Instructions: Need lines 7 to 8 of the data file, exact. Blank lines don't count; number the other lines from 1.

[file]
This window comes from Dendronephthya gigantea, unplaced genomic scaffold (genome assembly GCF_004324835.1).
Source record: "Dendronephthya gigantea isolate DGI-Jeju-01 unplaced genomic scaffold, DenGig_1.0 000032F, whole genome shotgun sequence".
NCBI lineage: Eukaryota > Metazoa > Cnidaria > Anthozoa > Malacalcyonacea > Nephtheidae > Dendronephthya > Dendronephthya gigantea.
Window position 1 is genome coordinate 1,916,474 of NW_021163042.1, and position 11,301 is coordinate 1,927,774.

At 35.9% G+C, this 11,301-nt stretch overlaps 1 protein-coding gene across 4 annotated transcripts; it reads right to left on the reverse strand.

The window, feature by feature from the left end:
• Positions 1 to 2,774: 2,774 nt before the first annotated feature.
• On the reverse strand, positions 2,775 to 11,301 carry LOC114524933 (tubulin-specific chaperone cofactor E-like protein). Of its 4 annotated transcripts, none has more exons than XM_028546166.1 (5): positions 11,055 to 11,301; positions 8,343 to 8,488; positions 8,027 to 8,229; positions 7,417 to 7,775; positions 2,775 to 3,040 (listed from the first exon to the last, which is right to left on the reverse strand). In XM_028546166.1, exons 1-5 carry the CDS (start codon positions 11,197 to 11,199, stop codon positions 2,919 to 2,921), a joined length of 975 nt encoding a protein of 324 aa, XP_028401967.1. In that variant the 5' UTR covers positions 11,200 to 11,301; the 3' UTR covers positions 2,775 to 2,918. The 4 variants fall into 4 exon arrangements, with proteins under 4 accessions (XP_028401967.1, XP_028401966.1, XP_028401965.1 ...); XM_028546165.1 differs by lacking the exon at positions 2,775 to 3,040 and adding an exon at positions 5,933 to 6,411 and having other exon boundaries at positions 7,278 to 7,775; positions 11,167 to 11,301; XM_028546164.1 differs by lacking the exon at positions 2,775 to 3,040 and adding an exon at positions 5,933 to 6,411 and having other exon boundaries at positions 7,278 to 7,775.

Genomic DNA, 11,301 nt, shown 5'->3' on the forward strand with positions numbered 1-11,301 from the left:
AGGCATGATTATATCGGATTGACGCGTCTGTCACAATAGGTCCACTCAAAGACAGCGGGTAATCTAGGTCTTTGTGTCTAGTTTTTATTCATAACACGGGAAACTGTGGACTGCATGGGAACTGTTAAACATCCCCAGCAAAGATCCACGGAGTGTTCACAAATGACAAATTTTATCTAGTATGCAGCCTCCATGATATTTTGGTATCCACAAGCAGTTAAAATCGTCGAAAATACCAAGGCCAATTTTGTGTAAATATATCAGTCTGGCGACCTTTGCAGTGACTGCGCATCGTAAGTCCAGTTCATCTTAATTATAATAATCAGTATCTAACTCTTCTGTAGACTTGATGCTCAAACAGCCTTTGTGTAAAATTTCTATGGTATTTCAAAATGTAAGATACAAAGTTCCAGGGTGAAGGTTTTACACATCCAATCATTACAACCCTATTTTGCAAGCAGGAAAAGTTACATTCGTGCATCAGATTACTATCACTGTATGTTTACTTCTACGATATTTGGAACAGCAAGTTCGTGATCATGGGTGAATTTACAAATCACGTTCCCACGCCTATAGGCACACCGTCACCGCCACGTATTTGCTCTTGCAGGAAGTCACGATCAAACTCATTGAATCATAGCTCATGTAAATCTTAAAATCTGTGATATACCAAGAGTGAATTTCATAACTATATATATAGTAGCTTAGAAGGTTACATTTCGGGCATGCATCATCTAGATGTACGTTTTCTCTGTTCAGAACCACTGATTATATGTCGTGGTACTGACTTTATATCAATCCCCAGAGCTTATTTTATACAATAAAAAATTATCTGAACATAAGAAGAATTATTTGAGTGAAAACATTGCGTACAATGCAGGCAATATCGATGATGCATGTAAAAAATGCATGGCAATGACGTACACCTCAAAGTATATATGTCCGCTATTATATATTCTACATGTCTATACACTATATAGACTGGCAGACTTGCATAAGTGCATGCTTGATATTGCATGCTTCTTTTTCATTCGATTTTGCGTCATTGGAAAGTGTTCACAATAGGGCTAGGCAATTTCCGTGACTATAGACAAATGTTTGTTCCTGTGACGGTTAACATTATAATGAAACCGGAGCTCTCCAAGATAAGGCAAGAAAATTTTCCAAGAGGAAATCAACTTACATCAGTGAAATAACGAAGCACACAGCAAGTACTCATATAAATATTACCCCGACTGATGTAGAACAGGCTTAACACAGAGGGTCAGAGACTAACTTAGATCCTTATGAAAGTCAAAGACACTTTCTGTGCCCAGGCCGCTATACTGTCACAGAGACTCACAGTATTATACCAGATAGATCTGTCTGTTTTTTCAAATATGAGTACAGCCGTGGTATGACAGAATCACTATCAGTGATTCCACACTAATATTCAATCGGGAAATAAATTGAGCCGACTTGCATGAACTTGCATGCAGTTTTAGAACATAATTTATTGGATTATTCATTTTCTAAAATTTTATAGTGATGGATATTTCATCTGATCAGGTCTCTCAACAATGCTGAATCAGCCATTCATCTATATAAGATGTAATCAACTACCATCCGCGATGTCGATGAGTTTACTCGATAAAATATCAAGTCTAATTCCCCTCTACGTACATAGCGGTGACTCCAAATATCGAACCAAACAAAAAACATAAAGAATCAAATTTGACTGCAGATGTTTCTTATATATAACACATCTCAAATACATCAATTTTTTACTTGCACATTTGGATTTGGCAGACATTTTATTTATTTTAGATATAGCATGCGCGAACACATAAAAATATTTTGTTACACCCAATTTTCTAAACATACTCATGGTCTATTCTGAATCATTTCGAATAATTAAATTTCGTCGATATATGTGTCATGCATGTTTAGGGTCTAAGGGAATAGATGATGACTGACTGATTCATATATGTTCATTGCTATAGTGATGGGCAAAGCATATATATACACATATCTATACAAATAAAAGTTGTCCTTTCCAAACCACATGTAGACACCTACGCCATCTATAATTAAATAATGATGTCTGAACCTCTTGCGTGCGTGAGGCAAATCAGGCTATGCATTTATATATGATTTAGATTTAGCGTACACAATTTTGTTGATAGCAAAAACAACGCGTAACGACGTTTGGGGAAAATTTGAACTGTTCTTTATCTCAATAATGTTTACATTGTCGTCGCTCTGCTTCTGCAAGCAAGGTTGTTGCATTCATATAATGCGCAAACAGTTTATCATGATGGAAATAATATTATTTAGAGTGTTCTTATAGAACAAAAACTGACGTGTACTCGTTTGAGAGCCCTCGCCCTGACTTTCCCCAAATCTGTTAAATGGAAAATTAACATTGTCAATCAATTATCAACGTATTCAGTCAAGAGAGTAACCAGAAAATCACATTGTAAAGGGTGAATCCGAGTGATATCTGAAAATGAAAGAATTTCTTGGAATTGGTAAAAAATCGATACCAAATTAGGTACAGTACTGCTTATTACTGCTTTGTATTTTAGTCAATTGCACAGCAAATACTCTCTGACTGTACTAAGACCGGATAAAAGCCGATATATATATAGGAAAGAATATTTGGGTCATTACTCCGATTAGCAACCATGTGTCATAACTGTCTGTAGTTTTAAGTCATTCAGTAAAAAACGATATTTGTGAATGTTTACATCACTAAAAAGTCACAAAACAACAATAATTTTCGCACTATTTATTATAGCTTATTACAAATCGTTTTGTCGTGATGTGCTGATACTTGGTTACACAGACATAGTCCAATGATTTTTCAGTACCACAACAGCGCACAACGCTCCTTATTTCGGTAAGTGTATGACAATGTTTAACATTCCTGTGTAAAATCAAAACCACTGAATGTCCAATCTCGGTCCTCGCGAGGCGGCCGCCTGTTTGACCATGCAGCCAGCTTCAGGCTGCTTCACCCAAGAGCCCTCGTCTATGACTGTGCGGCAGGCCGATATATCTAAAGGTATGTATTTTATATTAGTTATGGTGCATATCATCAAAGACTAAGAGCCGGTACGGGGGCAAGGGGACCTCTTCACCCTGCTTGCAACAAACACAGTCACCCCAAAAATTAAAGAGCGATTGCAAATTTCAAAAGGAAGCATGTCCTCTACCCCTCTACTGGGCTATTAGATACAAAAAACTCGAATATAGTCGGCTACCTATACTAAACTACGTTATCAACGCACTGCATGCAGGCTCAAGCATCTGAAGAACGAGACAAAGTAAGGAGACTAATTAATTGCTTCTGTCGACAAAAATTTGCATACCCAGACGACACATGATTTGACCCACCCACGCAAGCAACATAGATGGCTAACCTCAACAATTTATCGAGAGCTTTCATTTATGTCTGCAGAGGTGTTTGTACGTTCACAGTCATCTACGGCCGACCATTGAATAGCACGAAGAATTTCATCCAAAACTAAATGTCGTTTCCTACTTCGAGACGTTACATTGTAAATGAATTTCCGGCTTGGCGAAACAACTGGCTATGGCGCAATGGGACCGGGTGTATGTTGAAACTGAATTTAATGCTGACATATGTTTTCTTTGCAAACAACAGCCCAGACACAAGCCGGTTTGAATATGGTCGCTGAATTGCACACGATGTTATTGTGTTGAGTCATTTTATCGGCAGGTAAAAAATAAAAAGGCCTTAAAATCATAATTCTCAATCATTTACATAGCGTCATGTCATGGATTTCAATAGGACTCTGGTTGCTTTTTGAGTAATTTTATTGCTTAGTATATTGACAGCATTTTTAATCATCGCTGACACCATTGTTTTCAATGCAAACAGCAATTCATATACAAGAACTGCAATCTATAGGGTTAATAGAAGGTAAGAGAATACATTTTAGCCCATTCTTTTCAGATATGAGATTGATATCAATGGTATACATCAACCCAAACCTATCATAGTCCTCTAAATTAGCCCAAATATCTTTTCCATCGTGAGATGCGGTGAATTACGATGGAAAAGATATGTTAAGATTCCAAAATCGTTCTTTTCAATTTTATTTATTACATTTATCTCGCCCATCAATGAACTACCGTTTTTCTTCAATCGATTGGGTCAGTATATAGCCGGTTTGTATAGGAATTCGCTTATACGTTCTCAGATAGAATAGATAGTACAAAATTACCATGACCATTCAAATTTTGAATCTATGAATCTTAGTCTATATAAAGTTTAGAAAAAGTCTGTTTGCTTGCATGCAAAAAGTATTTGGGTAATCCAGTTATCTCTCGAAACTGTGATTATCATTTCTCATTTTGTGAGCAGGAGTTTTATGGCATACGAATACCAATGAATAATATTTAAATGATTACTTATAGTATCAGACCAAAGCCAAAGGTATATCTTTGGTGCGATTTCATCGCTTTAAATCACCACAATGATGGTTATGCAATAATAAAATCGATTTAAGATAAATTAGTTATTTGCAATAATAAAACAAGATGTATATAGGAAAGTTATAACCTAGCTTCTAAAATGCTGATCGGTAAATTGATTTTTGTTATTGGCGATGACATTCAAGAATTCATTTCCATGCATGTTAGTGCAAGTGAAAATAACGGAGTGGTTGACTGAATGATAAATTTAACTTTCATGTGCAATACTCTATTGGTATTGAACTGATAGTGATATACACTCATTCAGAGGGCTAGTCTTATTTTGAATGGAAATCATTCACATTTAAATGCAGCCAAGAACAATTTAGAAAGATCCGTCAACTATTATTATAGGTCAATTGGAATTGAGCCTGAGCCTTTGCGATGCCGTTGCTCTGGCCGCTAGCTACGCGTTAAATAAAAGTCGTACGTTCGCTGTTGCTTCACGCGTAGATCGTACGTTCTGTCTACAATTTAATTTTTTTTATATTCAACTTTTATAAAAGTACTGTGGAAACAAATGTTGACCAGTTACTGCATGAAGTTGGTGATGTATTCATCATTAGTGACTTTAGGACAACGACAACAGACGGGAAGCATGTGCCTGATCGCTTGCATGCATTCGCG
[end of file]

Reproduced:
• Positions 1 to 2,774: 2,774 nt before the first annotated feature.
• On the reverse strand, positions 2,775 to 11,301 carry LOC114524933 (tubulin-specific chaperone cofactor E-like protein). Of its 4 annotated transcripts, none has more exons than XM_028546166.1 (5): positions 11,055 to 11,301; positions 8,343 to 8,488; positions 8,027 to 8,229; positions 7,417 to 7,775; positions 2,775 to 3,040 (listed from the first exon to the last, which is right to left on the reverse strand). In XM_028546166.1, exons 1-5 carry the CDS (start codon positions 11,197 to 11,199, stop codon positions 2,919 to 2,921), a joined length of 975 nt encoding a protein of 324 aa, XP_028401967.1. In that variant the 5' UTR covers positions 11,200 to 11,301; the 3' UTR covers positions 2,775 to 2,918. The 4 variants fall into 4 exon arrangements, with proteins under 4 accessions (XP_028401967.1, XP_028401966.1, XP_028401965.1 ...); XM_028546165.1 differs by lacking the exon at positions 2,775 to 3,040 and adding an exon at positions 5,933 to 6,411 and having other exon boundaries at positions 7,278 to 7,775; positions 11,167 to 11,301; XM_028546164.1 differs by lacking the exon at positions 2,775 to 3,040 and adding an exon at positions 5,933 to 6,411 and having other exon boundaries at positions 7,278 to 7,775.